What Vi Hilbert’s Legacy Means to me: A First Person Account


A photograph of storyteller and linguist Vi Hilbert hangs on the library

We will not be quieted. Native Americans, my people, my great ancestors, the ones still here with us and the ones that have passed on to the other side, are still passing on our great teachings. We are winning the hearts of the settlers even to this day.

Honoring those who fought to keep our culture alive, for our culture has died down a lot since the taking of our land. We are not letting our culture slip away; we continue to teach the younger generations, for they will be carrying that knowledge to pass it down when the time comes.

Vi Hilbert is a great known ancestor of the Upper Skagit Indian Tribe who lived in many different worlds and was comfortable and humble in each and every one of them. In her youth, Hilbert moved all over the place from different homes to different schools. Vi Hilbert found her calling in standing up and keeping our language alive, because she believed our culture should be shared, not hoarded.

After working in a beauty parlor in her south Seattle home, Vi Hilbert set out to teach our native language, lushootseed, at the University Of Washington. Vi Hilbert helped her community in many ways even up to the age of 90, when she helped open S’abadeb The Gifts: Pacific Coast Salish Art and Artists, a 2008 art exhibit that showed Salish art, and artists very known to tribes all around her. It was a place to share small teachings, and treasures of the future. Vi Hilbert has been honored with a building in her name, Vi Hilbert Hall, located in Seattle Washington. She was also honored at Sedro-Woolley High School with a picture in our library.

“I love the way she has her arms spread, as if she is inviting, welcoming, and encouraging all of us,” says school librarian Linsey Kitchens. This picture shows that our spirits live. They’re very real, and it’s so hard to try and put it into words the power each and every one of us carries, no matter how hard settlers try to wipe us of everything we’ve ever known, trying to shut us out, stomp on our way of life. Through every battle we overcame, we stayed together. Our elders, our ancestors such as Vi Hilbert fought to share those same teachings they were given, passing them down to the younger generations.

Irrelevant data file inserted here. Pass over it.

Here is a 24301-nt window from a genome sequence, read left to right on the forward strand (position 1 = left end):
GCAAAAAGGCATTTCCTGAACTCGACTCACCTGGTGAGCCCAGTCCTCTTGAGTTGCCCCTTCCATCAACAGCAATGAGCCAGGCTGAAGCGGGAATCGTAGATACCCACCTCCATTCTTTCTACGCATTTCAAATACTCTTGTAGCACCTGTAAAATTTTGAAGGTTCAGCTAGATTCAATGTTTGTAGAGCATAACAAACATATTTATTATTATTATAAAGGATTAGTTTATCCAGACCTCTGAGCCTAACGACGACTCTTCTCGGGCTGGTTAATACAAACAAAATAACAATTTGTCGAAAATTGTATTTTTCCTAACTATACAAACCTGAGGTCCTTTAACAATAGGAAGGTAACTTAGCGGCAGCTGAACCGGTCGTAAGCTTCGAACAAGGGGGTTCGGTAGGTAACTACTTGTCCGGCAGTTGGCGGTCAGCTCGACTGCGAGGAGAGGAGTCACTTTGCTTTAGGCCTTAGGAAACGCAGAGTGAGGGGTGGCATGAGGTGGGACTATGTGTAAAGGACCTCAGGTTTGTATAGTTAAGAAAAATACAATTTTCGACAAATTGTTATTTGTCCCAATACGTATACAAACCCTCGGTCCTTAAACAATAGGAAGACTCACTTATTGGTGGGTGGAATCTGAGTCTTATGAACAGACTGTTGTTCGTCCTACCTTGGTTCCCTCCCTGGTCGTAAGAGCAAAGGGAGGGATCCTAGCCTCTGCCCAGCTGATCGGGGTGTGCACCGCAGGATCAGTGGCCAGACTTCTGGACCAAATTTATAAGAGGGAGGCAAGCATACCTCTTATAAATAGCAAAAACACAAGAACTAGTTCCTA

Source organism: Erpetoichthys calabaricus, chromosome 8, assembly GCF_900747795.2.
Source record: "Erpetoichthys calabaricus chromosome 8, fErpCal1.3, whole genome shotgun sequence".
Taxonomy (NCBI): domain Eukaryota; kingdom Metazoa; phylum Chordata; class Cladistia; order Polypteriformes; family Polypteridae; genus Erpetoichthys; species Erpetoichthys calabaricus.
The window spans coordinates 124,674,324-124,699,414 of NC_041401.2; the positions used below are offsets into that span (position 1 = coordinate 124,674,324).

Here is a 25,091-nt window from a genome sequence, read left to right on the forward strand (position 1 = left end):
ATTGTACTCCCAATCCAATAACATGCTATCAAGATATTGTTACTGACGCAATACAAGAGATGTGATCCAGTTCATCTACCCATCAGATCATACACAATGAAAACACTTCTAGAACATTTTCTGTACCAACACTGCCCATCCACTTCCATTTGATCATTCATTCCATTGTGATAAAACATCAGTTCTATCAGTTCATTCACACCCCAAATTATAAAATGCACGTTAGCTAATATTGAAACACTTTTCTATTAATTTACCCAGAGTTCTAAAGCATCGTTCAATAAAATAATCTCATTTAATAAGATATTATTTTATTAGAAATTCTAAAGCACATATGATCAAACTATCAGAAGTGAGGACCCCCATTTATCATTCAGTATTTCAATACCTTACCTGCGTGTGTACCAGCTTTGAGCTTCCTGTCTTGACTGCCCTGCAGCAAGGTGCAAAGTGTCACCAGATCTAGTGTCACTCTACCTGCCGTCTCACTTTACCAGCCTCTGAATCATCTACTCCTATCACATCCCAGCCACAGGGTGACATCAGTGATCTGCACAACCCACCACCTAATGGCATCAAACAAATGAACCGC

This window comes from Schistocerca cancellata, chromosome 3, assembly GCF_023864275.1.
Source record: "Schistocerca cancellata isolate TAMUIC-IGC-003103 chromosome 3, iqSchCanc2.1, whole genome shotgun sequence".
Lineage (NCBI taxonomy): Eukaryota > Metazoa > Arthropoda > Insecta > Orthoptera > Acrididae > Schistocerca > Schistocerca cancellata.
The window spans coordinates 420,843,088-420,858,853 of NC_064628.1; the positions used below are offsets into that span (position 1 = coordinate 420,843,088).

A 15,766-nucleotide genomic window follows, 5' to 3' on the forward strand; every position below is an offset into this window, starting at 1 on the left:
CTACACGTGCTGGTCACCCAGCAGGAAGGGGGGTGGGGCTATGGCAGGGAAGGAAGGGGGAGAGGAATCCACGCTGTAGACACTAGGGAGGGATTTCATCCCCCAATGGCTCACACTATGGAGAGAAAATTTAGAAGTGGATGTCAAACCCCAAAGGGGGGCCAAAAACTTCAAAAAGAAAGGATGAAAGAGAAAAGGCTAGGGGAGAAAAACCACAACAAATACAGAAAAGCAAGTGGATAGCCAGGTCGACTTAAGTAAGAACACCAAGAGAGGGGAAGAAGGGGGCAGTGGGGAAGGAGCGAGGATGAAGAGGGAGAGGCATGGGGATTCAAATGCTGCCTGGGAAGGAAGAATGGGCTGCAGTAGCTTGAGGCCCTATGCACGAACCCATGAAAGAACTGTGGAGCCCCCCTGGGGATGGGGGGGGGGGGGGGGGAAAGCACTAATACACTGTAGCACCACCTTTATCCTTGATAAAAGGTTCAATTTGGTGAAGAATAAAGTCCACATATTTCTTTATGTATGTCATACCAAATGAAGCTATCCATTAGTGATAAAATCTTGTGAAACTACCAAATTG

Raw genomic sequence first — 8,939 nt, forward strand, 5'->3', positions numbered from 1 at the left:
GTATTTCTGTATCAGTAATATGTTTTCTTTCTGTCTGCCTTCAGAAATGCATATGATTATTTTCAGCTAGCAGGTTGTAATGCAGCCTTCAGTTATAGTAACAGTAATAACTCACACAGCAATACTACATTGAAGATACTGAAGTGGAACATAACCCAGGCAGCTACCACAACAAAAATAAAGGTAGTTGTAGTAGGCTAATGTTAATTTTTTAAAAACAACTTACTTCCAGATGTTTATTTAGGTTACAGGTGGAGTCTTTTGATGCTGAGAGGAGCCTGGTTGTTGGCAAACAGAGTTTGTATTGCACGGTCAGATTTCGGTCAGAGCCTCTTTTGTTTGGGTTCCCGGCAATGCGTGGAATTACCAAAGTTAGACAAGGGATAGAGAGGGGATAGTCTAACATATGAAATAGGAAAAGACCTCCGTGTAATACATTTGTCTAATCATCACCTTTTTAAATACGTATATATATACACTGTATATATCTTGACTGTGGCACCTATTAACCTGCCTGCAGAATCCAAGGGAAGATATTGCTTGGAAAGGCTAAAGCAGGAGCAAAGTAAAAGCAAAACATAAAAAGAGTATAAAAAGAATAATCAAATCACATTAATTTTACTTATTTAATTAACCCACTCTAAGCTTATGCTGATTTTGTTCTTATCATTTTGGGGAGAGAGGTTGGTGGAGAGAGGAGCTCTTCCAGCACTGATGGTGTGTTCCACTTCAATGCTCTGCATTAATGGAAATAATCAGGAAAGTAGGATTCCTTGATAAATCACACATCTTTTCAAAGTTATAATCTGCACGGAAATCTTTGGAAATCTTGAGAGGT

Vi Hilbert represented her tribe by teaching our spoken language, a language so beautiful and so heart warming to hear, at The University Of Washington. You don’t hear it spoken as much these days, because in our ancestors’ time, our land was invaded and eventually taken by cold-hearted people. Who wouldn’t even try to understand, people who sought us out as “different”  just because in their eyes we were nothing but savages. They stopped our people from participating in our traditional dances, wearing our regalia’s, our ceremonies and even stopped our people from speaking our spoken language. Vi Hilbert’s spirit and her strength inspired us as a tribe to keep fighting, even though we are still grieving, for many of our ways have been lost. She saw a chance to make a change, take a stand for her people. And that is exactly what she did for seventeen years as she taught our native language.

You can see in many videos with Vi, in her regalia, her cedar headband speaking Lushootseed, shares many great stories. My favorite is “Rock and Coyote,” a story about a coyote who puts himself in a bad situation that eventually wears him out. causing him fear where he runs and runs, finally until he finds himself alone and hungry and thirsty, with nowhere to go; he is stuck. So unsure, not knowing what to do, he finally calls for his younger siblings to gather with him as one to overcome this huge rock. I love this story, how she moved her hands when she spoke in Lushootseed, and the way you can feel what she is saying even through a screen. It is so powerful and is a peek into how strong we really are as a tribe.

Vi Hilbert didn’t do what she did for our people by herself: she had so many relatives who supported her and a whole tribe behind her. Vi Hilbert was not alone, but as one person, she was strong, her spirit was strong. She was a true born leader, she was someone you looked up to so dearly. She was someone you’ll hear about even to this day. She did wonders for our tribe, and her spirit will forever live on to encourage others to have an open heart, open mind to try and understand something we cherish with our lives. As Native Americans, we will forever be thankful for Vi Hilbert and everything she lived for in her days for her community and her tribe.